• #6
    nameno1had wrote:

    Don't sweat all of these guys harping on talent. Skill can be learned. Most chess players have to work at it. Some guys are born with 18" biceps, some guys have to lift weights to get them, but the end result is the same.Bobby Fischer was a workaholic and he was ridiculously talented. That is what it takes to be the best.

    The real trick is learning how to teach yourself. The most crucial thing is to learn where you are going wrong. Don't focus on what you are doing right so much.Trying to give a boat more horsepower that will sink, won't get you to where you want to go, even if it is faster.

    Once you eliminate your weaknesses, your strengths will be easily enhanced. It will almost seem like everything falls into place without much effort. The other crucial facet is learning how to calculate. I realize that may seem like the last thing you need as a fundamental. It is basically the only fundamental that computer programs use to beat us. If you can see the best series of moves, by being able to look at a position, you will be well on your way to playing like a master, regardless of what your opponent plays. Good luck.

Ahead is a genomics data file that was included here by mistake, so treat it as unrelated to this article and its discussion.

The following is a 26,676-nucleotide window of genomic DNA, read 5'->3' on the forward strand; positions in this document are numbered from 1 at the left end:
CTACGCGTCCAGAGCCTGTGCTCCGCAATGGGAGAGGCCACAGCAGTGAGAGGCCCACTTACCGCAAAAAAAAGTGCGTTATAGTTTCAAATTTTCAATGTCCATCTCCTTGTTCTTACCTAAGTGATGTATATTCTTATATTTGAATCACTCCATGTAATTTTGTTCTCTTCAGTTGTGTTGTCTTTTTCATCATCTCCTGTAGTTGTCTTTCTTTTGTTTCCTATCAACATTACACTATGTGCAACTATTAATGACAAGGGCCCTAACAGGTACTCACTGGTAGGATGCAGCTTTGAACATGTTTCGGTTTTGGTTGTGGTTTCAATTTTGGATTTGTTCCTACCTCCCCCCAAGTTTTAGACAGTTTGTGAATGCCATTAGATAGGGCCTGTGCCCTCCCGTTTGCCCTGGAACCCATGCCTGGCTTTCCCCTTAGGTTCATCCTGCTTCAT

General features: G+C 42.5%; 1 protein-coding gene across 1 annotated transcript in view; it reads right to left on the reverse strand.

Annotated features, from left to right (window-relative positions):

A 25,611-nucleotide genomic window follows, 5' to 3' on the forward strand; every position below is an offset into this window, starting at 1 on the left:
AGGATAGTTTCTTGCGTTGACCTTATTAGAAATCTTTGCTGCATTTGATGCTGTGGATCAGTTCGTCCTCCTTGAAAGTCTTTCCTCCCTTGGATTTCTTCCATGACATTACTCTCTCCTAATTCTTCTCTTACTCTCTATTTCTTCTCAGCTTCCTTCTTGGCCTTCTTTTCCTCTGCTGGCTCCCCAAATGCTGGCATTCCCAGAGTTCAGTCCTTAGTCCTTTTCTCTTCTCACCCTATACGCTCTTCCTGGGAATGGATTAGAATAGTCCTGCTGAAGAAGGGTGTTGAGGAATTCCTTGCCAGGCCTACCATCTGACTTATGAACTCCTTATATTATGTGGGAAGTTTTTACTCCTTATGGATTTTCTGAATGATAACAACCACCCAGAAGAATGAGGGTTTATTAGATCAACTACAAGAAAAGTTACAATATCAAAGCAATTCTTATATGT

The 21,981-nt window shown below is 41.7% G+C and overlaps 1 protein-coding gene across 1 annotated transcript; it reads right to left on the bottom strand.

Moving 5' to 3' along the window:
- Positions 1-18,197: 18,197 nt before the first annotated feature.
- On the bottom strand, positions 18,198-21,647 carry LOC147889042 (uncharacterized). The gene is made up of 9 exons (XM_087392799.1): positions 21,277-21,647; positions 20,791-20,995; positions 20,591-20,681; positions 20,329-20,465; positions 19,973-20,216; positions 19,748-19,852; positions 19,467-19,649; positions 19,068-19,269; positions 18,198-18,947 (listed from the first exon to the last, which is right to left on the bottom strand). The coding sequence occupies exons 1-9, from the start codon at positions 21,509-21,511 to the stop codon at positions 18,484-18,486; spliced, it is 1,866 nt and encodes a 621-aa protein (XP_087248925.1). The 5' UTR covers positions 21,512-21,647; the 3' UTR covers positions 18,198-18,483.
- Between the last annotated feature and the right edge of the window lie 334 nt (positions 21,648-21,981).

You seriously compare bodybuilding with chess??? oh my god...which talent do you need for bodybuidling?!?

    In fact you can reach some kind of good level with hard work, but you never reach master level if you dont have enough talent...

  • #7

    Some players have reached superGM status with a lot of work and no talent (say Gelfand), while some others with a lot of talent and no work (say Svidler). There are no rules.

  • #8
    Dark_Falcon wrote: